Sunday, May 26, 2024

Photohaiku and College Composition

When I think about my ideal teaching job, in some ways, my ideal teaching job time is in this liminal space.  We are between semesters at Spartanburg Methodist College.  I have plenty of time to think about what I want to accomplish in a class, to reflect on what's been going well and how to make improvements.  I'm finding readings, not by active searching, but by what's coming across various inboxes and sites.  I'm seeing other people's posts and comments on social media sites and thinking, I'd like to try that.

And what makes my SMC teaching job ideal is that I have the opportunity to try different approaches.  The department has a list of what must happen in a Composition class, but it's fairly short, and we have wide latitude to meet those goals in ways that work for us. 

I like adding more creative writing to my classes, even though they aren't traditional creative writing classes.  I think it helps prevent boredom, and best case scenario, it gives students a richer way of expressing what they're trying to capture.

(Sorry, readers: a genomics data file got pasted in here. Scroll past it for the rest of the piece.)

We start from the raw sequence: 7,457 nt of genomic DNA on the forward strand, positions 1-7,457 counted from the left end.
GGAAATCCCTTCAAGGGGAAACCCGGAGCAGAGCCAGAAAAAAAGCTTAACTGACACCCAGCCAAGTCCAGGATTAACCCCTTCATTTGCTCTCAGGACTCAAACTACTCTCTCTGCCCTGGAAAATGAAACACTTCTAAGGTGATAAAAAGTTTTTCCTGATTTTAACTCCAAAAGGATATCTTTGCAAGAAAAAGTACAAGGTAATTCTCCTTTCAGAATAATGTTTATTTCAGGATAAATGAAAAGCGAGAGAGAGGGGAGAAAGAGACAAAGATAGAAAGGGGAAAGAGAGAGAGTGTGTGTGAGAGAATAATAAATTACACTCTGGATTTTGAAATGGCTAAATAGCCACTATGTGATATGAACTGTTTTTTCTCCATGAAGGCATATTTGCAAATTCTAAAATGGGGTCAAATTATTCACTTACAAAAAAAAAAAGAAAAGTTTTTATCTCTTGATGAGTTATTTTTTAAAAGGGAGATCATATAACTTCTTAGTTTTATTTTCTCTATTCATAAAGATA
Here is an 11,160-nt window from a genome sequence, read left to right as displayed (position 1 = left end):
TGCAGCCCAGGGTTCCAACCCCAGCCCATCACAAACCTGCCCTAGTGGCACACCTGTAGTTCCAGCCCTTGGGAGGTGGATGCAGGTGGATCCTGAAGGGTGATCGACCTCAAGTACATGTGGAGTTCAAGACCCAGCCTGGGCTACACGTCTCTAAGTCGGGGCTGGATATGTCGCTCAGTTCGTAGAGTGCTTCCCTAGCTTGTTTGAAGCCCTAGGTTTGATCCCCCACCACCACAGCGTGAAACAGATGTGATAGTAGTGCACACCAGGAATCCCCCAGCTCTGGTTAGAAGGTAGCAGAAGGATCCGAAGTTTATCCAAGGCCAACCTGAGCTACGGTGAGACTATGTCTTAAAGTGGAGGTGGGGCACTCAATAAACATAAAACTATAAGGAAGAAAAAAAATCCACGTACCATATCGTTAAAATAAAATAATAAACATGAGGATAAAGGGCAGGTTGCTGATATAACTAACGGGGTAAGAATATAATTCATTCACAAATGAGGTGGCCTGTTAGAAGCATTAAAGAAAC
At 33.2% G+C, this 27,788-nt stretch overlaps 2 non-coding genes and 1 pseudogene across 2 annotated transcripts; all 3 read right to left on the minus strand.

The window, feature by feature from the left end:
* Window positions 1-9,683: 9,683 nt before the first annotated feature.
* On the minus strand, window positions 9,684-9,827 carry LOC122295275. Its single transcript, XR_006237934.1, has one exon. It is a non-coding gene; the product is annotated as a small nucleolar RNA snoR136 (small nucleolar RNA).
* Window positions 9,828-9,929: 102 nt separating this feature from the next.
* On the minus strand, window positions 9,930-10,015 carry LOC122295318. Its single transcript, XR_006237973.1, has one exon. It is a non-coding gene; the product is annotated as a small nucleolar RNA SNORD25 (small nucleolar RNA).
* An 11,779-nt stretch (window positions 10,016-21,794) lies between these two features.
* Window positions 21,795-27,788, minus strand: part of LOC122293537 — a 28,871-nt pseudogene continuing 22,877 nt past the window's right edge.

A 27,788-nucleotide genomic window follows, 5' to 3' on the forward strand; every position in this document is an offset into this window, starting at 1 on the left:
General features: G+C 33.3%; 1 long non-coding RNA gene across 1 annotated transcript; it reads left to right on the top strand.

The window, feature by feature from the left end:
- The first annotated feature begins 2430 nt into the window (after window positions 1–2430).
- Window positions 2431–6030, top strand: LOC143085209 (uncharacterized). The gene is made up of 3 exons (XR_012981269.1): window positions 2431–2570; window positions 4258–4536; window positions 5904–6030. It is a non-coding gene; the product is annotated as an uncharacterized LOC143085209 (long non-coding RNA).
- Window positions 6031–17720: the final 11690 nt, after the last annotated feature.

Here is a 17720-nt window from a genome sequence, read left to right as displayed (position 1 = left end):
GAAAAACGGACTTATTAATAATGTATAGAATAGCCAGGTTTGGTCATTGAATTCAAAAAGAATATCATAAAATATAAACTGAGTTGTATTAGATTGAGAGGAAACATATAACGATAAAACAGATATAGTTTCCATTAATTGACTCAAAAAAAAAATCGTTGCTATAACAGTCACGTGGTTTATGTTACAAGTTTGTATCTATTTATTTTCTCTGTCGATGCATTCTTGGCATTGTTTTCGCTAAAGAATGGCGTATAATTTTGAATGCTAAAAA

Yesterday Dave Bonta posted his latest photohaiku latest photohaiku, and one of his Facebook friends said it would be great to try for students in an Adventure Lit class.  My first thought was, I want to teach Adventure Lit.  And then I thought, this could be great to try with a Composition class.  

I'm going to have my students adopt one tree on campus for the whole term.  It's not the only thing we'll do, but we're going to do some close observations of the tree.  Creating a photohaiku could be a great way to see in a slightly different way from a typical observation log (we'll do that too), a slightly more complex way than just taking a periodic photo.  I also love this one this one of Dave's, but the cool thing is that students will have a whole site to explore; and I'm seeing a short assignment that has them pick their favorite and explain why it's their favorite.

I'm really looking forward to seeing how all these ideas work, even though I know that some of them will work better than others--my ideal teaching time!

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